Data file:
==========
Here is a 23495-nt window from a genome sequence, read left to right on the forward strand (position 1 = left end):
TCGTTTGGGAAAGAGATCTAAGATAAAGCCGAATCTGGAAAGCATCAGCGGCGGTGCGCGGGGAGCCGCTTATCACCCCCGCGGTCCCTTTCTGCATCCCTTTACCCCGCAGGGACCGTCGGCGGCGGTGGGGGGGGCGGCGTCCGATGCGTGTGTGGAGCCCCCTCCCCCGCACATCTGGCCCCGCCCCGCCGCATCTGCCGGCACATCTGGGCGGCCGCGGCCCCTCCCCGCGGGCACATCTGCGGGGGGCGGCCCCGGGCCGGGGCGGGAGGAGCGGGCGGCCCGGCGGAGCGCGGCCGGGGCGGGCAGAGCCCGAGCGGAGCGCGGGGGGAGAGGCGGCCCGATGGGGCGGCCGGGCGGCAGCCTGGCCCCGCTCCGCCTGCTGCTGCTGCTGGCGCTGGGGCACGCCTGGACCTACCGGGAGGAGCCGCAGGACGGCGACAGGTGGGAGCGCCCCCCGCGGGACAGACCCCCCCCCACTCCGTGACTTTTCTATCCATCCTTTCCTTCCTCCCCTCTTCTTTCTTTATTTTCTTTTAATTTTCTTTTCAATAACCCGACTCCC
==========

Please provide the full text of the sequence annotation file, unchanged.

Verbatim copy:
Here is a 23495-nt window from a genome sequence, read left to right on the forward strand (position 1 = left end):
TCGTTTGGGAAAGAGATCTAAGATAAAGCCGAATCTGGAAAGCATCAGCGGCGGTGCGCGGGGAGCCGCTTATCACCCCCGCGGTCCCTTTCTGCATCCCTTTACCCCGCAGGGACCGTCGGCGGCGGTGGGGGGGGCGGCGTCCGATGCGTGTGTGGAGCCCCCTCCCCCGCACATCTGGCCCCGCCCCGCCGCATCTGCCGGCACATCTGGGCGGCCGCGGCCCCTCCCCGCGGGCACATCTGCGGGGGGCGGCCCCGGGCCGGGGCGGGAGGAGCGGGCGGCCCGGCGGAGCGCGGCCGGGGCGGGCAGAGCCCGAGCGGAGCGCGGGGGGAGAGGCGGCCCGATGGGGCGGCCGGGCGGCAGCCTGGCCCCGCTCCGCCTGCTGCTGCTGCTGGCGCTGGGGCACGCCTGGACCTACCGGGAGGAGCCGCAGGACGGCGACAGGTGGGAGCGCCCCCCGCGGGACAGACCCCCCCCCACTCCGTGACTTTTCTATCCATCCTTTCCTTCCTCCCCTCTTCTTTCTTTATTTTCTTTTAATTTTCTTTTCAATAACCCGACTCCC